The Central Council of Jews in Germany on Tuesday slammed the “outrageous and insensitive” decision of a regional court to prohibit circumcisions, calling upon the German parliament to pass a law that safeguards freedom of religion.

The District Court of Cologne court ruled earlier this week that parents having their sons circumcised can be brought before a judge for causing bodily injury, even if they did so for religious reasons. The ruling means that neither the rights of parents nor the constitutional freedom of religion can justify acts such as circumcision, according to Financial Times Deutschland, which first reported the story.

In a statement released Tuesday, the German Jewish community’s Central Council called the court’s ruling an “unprecedented and dramatic interference in the right of self-determination of religious communities.”

“This judgement is outrageous and insensitive,” said the Council’s president, Dieter Graumann. “The circumcision of newborn boys is an inherent part of the Jewish religion and has been performed for millennia across the world. In every country in the world this religious right is being respected.”

The Council further called upon the German Bundestag to “create legal protection and thus safeguard freedom of religion from such attacks.”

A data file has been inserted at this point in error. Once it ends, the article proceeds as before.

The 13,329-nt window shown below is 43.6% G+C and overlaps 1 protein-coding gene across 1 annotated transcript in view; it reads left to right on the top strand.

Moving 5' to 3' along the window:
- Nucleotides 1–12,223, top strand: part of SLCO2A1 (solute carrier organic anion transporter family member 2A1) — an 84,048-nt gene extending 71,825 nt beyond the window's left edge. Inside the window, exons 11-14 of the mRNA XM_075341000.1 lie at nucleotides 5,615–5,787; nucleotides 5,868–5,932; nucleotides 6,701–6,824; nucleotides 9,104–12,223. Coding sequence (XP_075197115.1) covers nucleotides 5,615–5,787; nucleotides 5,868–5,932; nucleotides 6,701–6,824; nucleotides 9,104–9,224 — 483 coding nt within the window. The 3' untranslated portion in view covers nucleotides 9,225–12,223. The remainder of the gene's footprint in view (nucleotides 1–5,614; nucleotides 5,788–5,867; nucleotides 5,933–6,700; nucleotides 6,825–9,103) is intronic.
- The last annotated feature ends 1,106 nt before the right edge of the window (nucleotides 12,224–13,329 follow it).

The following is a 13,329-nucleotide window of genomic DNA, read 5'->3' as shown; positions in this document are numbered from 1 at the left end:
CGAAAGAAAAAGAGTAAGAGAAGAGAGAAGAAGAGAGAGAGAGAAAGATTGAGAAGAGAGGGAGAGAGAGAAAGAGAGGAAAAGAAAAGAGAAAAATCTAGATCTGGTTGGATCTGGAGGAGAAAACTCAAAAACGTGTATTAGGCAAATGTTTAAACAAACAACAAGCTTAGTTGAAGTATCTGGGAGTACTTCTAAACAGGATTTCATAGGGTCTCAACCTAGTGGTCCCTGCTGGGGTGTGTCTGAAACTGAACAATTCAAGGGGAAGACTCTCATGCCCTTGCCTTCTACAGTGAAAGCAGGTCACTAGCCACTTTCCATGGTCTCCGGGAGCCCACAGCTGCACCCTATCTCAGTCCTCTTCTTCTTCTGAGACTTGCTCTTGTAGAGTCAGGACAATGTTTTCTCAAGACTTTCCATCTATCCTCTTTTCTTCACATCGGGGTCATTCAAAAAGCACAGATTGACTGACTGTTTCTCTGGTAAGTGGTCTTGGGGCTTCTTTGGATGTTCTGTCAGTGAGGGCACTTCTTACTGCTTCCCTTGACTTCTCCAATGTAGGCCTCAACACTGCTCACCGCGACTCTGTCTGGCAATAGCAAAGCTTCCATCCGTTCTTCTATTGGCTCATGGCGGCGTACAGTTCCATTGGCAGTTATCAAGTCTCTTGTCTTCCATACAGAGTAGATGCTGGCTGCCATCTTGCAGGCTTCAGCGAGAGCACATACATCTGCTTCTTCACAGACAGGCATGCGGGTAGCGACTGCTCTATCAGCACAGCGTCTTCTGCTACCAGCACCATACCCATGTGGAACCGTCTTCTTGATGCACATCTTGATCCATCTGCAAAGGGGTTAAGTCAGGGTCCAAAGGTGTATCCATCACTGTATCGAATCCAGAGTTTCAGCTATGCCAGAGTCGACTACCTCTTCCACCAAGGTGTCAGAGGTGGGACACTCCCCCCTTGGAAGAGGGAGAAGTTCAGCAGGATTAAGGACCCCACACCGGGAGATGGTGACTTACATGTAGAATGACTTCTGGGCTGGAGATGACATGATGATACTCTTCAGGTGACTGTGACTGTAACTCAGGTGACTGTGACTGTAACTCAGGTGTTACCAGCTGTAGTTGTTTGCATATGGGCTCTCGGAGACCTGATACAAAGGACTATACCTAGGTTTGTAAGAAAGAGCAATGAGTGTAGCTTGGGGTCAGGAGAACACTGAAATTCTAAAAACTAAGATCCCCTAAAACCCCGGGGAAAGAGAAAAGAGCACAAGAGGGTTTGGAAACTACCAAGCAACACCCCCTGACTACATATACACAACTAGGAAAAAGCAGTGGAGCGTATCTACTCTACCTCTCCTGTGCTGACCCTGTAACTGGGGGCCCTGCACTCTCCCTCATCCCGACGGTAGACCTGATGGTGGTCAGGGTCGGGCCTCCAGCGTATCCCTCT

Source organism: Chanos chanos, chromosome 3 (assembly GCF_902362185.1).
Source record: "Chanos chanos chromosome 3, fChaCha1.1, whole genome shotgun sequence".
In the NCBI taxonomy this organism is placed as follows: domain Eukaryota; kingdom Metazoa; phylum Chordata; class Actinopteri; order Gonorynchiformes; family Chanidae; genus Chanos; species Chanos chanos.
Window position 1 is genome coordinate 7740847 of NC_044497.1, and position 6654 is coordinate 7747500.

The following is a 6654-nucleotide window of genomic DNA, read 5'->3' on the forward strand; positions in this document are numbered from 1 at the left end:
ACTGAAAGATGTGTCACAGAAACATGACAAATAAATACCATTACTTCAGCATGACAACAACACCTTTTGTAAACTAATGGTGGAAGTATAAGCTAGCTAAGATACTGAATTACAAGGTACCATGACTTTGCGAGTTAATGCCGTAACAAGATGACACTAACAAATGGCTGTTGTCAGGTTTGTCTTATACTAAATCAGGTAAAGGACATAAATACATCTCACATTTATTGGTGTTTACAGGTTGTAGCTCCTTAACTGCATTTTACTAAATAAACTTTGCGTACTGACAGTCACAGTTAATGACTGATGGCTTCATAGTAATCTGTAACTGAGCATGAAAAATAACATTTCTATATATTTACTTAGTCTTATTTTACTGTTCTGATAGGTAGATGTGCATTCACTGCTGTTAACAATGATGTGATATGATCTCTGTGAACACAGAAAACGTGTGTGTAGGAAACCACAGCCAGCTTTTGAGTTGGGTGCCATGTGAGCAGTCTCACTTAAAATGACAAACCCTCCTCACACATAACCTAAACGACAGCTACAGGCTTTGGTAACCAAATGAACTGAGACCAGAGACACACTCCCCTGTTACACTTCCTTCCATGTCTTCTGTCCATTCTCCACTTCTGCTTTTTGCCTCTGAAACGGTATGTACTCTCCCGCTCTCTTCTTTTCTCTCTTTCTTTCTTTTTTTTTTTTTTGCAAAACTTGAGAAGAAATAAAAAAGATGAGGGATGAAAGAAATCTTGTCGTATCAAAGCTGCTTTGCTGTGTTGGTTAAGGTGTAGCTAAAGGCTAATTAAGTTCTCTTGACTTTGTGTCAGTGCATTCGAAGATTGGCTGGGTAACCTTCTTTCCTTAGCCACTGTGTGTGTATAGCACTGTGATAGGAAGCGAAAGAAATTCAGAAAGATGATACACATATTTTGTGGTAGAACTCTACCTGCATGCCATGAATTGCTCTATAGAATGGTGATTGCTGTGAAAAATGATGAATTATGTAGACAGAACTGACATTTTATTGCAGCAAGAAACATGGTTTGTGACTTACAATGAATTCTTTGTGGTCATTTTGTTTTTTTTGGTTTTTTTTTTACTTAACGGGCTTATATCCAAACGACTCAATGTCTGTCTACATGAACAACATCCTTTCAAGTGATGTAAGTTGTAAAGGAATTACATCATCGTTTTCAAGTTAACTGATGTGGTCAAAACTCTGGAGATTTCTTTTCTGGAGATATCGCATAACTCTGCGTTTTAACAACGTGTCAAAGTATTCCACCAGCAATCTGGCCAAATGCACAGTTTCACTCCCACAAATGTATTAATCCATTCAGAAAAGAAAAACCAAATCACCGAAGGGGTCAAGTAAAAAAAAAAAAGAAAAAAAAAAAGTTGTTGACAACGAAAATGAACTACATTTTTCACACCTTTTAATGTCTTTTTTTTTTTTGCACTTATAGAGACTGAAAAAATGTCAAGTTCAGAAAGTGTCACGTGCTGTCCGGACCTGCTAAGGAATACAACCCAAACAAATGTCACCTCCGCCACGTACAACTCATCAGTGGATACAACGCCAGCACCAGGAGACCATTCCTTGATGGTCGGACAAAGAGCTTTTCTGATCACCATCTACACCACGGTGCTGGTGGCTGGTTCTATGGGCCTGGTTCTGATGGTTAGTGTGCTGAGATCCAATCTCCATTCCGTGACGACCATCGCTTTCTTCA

Opponents of circumcision, meanwhile, welcomed the court’s ruling.

“As opposed to many politicians, the court was not deterred by fears of being criticized for anti-Semitism or hostility toward religion,” University of Passau jurist Holm Putzke told the FTD. “This decision could not only influence future jurisdiction, it could also lead the relevant religions to change their attitude with respect to the fundamental nature of children’s rights.”

The case that prompted the ruling took place in Cologne, when a four-year-old boy, circumcised by a Muslim doctor, began bleeding two days after the surgery and needed to be brought into the emergency room. The state prosecutor’s office learned of the case and sued, leading the district court to rule that circumcision was a “severe and irreversible interference into physical integrity.”

Legal experts told the German newspaper they assume that other courts in Germany could rule along similar lines in further cases and that the question of religiously motivated circumcisions will end up in the country’s Supreme Court.

Today, there are about 200,000 Jews in Germany, about 5,000 of them in the western city of Cologne. “We understand the disquiet and we noticed the numerous phone calls and emails of our community members. We will stay involved and keep you updated,” Jewish community officials in Cologne said in a written statement.